Pseudopolymorphs and Intrinsic Dissolution of Nevirapine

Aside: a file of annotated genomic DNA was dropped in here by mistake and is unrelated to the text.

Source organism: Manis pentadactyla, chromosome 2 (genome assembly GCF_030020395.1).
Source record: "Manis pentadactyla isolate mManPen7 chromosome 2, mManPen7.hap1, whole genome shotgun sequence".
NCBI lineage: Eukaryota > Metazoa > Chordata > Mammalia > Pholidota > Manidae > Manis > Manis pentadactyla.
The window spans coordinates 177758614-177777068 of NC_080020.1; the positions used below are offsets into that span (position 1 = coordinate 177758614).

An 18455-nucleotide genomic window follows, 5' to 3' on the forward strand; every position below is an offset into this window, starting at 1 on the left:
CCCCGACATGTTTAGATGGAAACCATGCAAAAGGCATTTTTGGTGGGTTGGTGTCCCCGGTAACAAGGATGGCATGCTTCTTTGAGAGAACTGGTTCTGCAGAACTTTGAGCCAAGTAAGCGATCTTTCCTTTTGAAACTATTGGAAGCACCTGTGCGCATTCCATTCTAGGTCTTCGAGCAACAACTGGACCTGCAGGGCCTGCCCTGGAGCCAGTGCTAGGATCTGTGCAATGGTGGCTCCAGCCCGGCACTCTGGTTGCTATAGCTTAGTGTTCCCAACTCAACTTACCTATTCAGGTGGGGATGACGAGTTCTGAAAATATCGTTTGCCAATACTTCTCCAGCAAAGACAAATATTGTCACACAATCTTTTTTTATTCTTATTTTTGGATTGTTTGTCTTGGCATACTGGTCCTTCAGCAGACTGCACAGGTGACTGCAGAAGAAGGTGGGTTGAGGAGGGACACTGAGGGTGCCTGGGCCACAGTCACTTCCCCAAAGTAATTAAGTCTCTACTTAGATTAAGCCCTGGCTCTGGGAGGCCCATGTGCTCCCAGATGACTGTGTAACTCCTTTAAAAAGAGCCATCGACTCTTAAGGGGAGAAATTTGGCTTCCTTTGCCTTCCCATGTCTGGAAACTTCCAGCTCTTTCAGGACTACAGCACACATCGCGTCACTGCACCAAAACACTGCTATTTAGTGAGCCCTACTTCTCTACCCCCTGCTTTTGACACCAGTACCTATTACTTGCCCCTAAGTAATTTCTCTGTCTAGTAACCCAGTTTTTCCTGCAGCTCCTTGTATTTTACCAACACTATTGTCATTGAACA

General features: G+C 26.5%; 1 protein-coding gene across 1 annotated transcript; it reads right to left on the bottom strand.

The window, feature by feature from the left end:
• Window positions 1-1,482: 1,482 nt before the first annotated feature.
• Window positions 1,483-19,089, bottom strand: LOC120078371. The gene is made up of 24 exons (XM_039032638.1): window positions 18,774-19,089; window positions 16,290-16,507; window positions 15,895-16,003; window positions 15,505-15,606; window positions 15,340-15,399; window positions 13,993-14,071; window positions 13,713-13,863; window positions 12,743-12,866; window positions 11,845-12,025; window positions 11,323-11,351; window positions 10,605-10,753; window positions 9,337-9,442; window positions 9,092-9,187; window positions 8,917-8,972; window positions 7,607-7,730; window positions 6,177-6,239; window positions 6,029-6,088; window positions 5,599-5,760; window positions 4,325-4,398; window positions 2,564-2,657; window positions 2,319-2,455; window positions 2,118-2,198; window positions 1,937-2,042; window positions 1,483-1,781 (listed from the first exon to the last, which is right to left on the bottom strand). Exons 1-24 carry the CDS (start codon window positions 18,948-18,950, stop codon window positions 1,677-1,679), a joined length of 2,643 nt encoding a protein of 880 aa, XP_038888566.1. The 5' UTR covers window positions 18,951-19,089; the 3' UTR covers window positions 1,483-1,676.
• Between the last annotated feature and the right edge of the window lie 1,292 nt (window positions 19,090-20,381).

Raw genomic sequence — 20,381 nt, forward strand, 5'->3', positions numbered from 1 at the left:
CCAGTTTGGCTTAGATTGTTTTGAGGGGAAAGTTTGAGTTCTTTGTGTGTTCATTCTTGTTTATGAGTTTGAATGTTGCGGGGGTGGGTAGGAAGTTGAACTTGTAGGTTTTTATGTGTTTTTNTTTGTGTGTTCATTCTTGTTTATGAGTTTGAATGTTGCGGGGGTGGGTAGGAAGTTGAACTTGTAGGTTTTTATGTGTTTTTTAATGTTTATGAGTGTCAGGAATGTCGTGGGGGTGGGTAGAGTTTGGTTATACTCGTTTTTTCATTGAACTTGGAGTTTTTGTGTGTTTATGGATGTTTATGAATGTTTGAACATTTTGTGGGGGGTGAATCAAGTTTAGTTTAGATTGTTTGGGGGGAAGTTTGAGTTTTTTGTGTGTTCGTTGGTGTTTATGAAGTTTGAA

Nevirapine (C<sub>15</sub>H<sub>14</sub>N<sub>4</sub>O) is a lipophilic drug of low aqueous solubility used in AIDS treatment. Three different crystal forms of this non-nucleoside reverse transcriptase inhibitor were obtained after recrystallization procedures. Physical characterization was evaluated with DSC, TG, IR spectroscopy, and X-ray diffraction methods. Two new pseudopolymorphs have been characterized:  nevirapine hemihydrate and nevirapine hemiethyl acetate. The pseudopolymorph identified as the hemiethyl acetate is disordered. It is converted to the hemihydrate form at room temperature. The crystal structures of the hemihydrate and hemiethyl acetate forms have been determined. The hemihydrate crystallizes in space group <i>P</i>2<sub>1</sub>/<i>n</i>, while the ethyl acetate form is in space group <i>P</i>1̄. Polymorphs and pseudopolymorphs of a drug may exhibit different chemical and physical properties, which can affect dissolution, besides manufacturing, stability, and bioavailability. For this reason, an investigation on the behavior of the two nevirapine pseudopolymorphs through the dissolution test has been described. The disk intrinsic dissolution rate of the solvent-free form has been found to be 1.5-fold greater than the hemihydrate form in 0.01 mol L<sup>-1</sup> HCl and in 0.1 mol L<sup>-1</sup> HCl, which can be explained by solubility results.